Fortunately, we're at a point where artificial intelligence advancements can address these issues. Deep and reinforcement learning can lessen the budgets and lengthy timeframes needed for developing vast virtual environments, while also solving limitations of pre-mapped narrative paths that existed in first-generation VR. We can even render these environments in real-time without needing to rewrite any code. Just a few lines of text will do.

While gaming and VR companies have utilized AI in the past to improve gaming, we're just getting to a point where we can train machine learning models to make a sequence of decisions that result in narrative-driven AI. Imagine a not-too-distant VR world where there is no need to script every alternative for each scene in advance. Once the main storylines, character descriptions, motivations, and parameters are mapped, AI can create a seemingly endless number of experiences. And unlike the gaming environments today, every non-player character is powered by its own AI model. VR players can essentially enter into their own Westworld.

Microsoft has been gaining ground with Hololens and AR for the business world.upload.wikimedia.org


FAANG Shows An Increasing Appetite for VR & AR

As they do in almost all aspects of the technology sector, Facebook, Amazon, Apple, Netflix and Google have veto power when it comes to allowing VR to go mainstream given their chokehold on distribution. For much of the past decade, Apple and Google have been resistant to adopting usages of this technology.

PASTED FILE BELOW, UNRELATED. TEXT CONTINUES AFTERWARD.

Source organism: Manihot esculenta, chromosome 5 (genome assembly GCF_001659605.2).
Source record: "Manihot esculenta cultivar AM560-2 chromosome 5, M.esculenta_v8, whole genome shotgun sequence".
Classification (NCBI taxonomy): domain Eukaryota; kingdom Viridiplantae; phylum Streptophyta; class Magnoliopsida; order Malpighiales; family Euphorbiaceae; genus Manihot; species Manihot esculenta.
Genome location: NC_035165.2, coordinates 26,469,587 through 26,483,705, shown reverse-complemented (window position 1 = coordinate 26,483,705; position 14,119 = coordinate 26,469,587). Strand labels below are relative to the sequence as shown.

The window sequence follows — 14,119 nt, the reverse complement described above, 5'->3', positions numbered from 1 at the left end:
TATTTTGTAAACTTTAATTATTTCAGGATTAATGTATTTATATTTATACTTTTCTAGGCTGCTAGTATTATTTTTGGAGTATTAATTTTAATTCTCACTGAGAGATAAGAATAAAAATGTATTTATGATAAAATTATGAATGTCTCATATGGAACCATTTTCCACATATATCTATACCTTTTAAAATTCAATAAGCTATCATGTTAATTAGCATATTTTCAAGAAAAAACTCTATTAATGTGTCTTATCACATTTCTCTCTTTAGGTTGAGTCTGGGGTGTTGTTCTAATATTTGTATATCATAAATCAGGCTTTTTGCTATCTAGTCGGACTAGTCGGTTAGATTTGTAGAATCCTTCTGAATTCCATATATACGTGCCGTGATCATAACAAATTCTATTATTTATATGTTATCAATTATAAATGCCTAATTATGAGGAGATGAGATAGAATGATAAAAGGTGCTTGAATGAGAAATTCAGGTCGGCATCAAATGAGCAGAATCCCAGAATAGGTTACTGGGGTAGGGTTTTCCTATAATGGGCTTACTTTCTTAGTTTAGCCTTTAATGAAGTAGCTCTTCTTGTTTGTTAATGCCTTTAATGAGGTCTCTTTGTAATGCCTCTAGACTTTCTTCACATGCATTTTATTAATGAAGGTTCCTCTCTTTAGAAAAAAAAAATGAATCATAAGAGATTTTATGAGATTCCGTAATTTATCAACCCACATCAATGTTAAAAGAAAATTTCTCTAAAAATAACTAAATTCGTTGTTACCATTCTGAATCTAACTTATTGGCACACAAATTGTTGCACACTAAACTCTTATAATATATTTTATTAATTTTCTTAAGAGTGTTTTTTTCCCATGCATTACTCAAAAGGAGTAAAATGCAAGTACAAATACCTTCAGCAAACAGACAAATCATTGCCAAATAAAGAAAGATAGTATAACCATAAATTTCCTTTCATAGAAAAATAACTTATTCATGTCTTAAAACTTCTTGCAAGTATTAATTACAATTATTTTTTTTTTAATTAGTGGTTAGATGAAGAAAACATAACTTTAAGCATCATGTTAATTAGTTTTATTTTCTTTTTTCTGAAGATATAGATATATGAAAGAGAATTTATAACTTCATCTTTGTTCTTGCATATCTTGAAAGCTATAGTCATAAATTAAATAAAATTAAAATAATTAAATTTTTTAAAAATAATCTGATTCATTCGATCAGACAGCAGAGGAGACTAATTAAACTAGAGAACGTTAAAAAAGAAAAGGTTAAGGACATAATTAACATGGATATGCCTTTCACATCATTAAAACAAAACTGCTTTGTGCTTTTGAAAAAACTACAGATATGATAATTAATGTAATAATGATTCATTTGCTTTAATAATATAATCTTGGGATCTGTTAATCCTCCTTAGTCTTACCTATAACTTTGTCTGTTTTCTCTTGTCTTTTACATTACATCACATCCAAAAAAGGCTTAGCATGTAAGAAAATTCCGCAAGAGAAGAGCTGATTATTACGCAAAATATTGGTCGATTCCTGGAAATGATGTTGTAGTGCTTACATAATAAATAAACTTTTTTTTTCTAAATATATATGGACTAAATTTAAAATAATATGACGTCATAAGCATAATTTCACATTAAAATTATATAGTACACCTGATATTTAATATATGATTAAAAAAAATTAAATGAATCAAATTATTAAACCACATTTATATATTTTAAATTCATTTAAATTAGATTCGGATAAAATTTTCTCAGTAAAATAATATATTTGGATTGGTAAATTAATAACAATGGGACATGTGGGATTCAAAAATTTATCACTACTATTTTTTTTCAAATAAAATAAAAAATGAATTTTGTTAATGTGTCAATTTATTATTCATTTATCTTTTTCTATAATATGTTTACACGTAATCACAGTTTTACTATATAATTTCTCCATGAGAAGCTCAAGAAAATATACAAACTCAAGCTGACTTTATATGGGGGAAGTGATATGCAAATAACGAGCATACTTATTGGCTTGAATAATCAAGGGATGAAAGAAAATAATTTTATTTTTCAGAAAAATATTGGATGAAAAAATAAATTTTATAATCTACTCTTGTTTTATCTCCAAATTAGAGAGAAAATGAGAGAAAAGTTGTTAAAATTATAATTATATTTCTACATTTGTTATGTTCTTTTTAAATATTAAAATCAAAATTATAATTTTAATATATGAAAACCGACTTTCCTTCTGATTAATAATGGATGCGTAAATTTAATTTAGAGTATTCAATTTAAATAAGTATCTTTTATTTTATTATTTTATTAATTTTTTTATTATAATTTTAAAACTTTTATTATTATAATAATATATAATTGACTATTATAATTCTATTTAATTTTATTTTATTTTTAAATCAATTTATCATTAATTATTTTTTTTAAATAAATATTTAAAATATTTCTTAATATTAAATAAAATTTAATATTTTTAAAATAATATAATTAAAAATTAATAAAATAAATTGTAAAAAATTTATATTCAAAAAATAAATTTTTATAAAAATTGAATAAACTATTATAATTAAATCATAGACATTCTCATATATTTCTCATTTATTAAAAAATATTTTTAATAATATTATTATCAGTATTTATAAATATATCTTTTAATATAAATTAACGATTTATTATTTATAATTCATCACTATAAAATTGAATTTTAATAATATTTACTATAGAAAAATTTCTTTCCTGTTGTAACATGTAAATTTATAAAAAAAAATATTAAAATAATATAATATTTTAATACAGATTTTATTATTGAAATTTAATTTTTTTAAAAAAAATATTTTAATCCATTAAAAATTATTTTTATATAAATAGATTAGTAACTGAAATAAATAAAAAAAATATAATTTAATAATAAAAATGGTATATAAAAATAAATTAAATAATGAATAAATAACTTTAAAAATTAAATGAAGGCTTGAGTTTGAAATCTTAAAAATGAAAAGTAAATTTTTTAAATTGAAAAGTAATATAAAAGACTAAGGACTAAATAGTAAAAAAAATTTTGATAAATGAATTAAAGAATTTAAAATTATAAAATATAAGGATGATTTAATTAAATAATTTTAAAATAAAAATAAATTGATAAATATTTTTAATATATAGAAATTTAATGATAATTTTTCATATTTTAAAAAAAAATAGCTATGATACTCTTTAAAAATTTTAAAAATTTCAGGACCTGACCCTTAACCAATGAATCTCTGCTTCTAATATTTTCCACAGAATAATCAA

Meanwhile Facebook and Microsoft, if we add the sixth biggest player in technology into the mix, have shown the most interest in becoming leaders in the fledgling market. Facebook, of course, is through its efforts with Oculus. Microsoft, on the other hand, has made the most ground with Hololens and AR for the business world.

However, the two perceived leaders in big tech are beginning to see company in VR and that is likely to increase as the crisis spotlights consumer desire for VR experiences. In April, amidst the growing pandemic, Apple has been rumored to be finalizing a deal to acquire NextVR, a virtual-reality video-streaming service for around $100M. Prior to that, details leaked in March, of a controller for an AR/VR headset that Apple may have in the works.

Netflix, the global leader in streaming content into the homes of Americans, has also started to pick up its interest in VR. Its app on the Oculus store, which allows Netflix users to watch certain content in VR. Likewise, Amazon has made VR content available for its Prime Video users with apps available for Oculus and Samsung's Gear VR.

So while Facebook has been carrying the baton for VR over the last few years it has begun to wake up the rest of the major players to virtual possibilities. While the current market downturn may force some of these companies to refocus on core businesses for the short-term, there's little doubt that these leaders also see the opportunity for VR in the new normal that awaits us on the other side of the crisis. If they all jump in the water, the VR floodgates will open.